I called the midwife to make sure we didn’t need to come in earlier. Our original plan was to labor at home until the contractions were 2-3 minutes apart and then go to the hospital, but I wasn’t sure if my water breaking so early would change that. Fortunately, she said I could stay at home and strongly encouraged me to get some sleep to conserve my energy for labor and delivery.
That was impossible. I was shocked and wired thanks to the adrenaline rush of my water breaking and realizing we had a baby on the way. I started working. I sat on a monster pile of towels at my desk and e-mailed the people who would be covering for me while I was on maternity leave. I sent them detailed information on where I left various projects, set up my away message on my e-mail and did the same for voice mail. Evan watched Avatar and kept an eye on me until I went to bed several hours later.
But first, we took a couple photos:
Around 3am, I was finally tired enough to try to sleep, and at that point, I started having contractions, although they were mild and 20-25 minutes apart. I slept until 9am, when the contractions were stronger and more frequent–about 5 minutes apart. I called the midwife again, thinking and hoping we’d go to the hospital within a few hours and meet our baby boy.
She could tell by my voice that the contractions weren’t strong enough to progress my labor, so she told me to stay home until they got stronger. Evan and I ran a quick errand, we walked laps around the parking garage (the only cool/shady space where we could get a decent walk on such a hot day) and we waited. My contractions were so inconsistent, sometimes happening every 2 minutes and at other times slowing to every 9 minutes. I napped from 3-5pm, only to be woken by the midwife calling. She said that since my labor wasn’t progressing, and it had almost been 24 hours since my water broke, we should come into the hospital so she could assess me and figure out if we needed to jump start this birth a little bit.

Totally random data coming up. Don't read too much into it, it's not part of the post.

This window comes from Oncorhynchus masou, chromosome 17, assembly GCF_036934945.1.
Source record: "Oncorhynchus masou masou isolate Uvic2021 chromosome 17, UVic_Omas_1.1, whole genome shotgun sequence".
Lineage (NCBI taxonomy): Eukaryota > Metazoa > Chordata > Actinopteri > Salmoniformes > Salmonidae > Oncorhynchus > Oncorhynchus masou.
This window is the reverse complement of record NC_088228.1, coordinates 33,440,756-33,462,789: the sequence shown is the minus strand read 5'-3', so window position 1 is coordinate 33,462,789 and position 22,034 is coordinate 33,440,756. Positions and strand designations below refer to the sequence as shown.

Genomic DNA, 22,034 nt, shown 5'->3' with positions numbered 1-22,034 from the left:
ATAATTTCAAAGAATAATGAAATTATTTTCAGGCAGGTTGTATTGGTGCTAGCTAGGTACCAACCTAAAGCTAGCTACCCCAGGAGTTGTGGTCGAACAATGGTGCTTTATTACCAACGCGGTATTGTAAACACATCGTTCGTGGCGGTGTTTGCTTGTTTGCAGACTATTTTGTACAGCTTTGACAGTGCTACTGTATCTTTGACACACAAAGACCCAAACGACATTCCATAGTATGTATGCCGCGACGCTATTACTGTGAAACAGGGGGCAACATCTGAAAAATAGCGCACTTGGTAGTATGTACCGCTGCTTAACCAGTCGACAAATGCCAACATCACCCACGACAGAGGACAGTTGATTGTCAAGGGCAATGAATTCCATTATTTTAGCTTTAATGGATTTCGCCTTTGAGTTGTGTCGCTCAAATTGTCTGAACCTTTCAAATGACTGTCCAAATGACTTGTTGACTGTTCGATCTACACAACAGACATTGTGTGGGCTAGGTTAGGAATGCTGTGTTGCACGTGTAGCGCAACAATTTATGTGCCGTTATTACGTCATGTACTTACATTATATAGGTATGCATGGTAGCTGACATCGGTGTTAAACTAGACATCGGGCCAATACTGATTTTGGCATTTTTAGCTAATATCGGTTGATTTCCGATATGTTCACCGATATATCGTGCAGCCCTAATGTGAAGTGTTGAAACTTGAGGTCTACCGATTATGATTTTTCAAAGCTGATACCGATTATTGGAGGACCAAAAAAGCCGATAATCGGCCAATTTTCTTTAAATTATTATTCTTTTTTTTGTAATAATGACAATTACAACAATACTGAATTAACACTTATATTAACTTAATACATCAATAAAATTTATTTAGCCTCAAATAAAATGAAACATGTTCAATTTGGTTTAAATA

We set off for the hospital, wondering what the next few hours and days would bring for us. I was nervous, knowing that “jump starting” would mean pitocin. Although I didn’t have a birth plan, I wanted as few interventions as possible. No pitocin and no epidural if it wasn’t absolutely necessary. Both drugs can have negative impacts on labor and delivery:
- an epidural can compromise a woman’s ability to push during labor–partly because it’s difficult to feel the contractions
- an epidural can slow labor
- pitocin can cause fetal distress, making a c-section more likely and it can amp up the contractions so much that a woman needs an epidural
Fortunately, I had great midwives. Yes, that’s right, two! We had Peggy, the midwife on call and Ellie, a student midwife. Both also had nursing degrees. Despite Ellie’s relative lack of midwifery experience, we felt totally comfortable with her. She was comforting, knowledgable and monitored by Peggy every step of the way. It also helped that Evan and I would have named the baby Ellie if we had a girl–so having a midwife named Ellie made us feel as if we were in the right hands.
More to come…
And if you want to see Evan’s rundown of Charlie’s entrance into the world, complete with photos, click here.